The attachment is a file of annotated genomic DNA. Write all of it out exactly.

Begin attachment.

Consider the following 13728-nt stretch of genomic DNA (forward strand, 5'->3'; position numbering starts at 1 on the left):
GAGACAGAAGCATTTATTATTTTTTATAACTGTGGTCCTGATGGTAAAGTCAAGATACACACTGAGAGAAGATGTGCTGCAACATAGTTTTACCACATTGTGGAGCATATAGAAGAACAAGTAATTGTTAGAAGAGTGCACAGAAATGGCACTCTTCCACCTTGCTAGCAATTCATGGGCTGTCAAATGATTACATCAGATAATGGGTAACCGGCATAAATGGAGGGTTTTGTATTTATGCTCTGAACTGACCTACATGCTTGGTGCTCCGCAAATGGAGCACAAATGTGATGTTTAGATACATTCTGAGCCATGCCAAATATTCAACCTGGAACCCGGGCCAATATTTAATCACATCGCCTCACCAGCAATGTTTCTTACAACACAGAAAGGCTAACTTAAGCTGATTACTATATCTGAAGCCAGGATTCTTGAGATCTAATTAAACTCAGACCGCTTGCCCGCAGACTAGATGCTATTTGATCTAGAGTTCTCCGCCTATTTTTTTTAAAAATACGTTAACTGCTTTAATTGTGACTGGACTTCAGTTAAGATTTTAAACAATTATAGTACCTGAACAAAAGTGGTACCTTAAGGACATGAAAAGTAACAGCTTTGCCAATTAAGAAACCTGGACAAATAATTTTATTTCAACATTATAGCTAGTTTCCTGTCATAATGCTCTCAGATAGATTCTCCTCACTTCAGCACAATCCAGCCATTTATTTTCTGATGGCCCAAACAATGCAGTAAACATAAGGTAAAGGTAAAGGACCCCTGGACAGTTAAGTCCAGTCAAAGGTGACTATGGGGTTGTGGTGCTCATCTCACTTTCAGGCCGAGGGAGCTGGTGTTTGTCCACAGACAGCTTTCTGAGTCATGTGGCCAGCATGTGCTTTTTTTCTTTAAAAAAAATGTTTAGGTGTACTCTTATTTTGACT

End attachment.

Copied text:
Consider the following 13728-nt stretch of genomic DNA (forward strand, 5'->3'; position numbering starts at 1 on the left):
GAGACAGAAGCATTTATTATTTTTTATAACTGTGGTCCTGATGGTAAAGTCAAGATACACACTGAGAGAAGATGTGCTGCAACATAGTTTTACCACATTGTGGAGCATATAGAAGAACAAGTAATTGTTAGAAGAGTGCACAGAAATGGCACTCTTCCACCTTGCTAGCAATTCATGGGCTGTCAAATGATTACATCAGATAATGGGTAACCGGCATAAATGGAGGGTTTTGTATTTATGCTCTGAACTGACCTACATGCTTGGTGCTCCGCAAATGGAGCACAAATGTGATGTTTAGATACATTCTGAGCCATGCCAAATATTCAACCTGGAACCCGGGCCAATATTTAATCACATCGCCTCACCAGCAATGTTTCTTACAACACAGAAAGGCTAACTTAAGCTGATTACTATATCTGAAGCCAGGATTCTTGAGATCTAATTAAACTCAGACCGCTTGCCCGCAGACTAGATGCTATTTGATCTAGAGTTCTCCGCCTATTTTTTTTAAAAATACGTTAACTGCTTTAATTGTGACTGGACTTCAGTTAAGATTTTAAACAATTATAGTACCTGAACAAAAGTGGTACCTTAAGGACATGAAAAGTAACAGCTTTGCCAATTAAGAAACCTGGACAAATAATTTTATTTCAACATTATAGCTAGTTTCCTGTCATAATGCTCTCAGATAGATTCTCCTCACTTCAGCACAATCCAGCCATTTATTTTCTGATGGCCCAAACAATGCAGTAAACATAAGGTAAAGGTAAAGGACCCCTGGACAGTTAAGTCCAGTCAAAGGTGACTATGGGGTTGTGGTGCTCATCTCACTTTCAGGCCGAGGGAGCTGGTGTTTGTCCACAGACAGCTTTCTGAGTCATGTGGCCAGCATGTGCTTTTTTTCTTTAAAAAAAATGTTTAGGTGTACTCTTATTTTGACT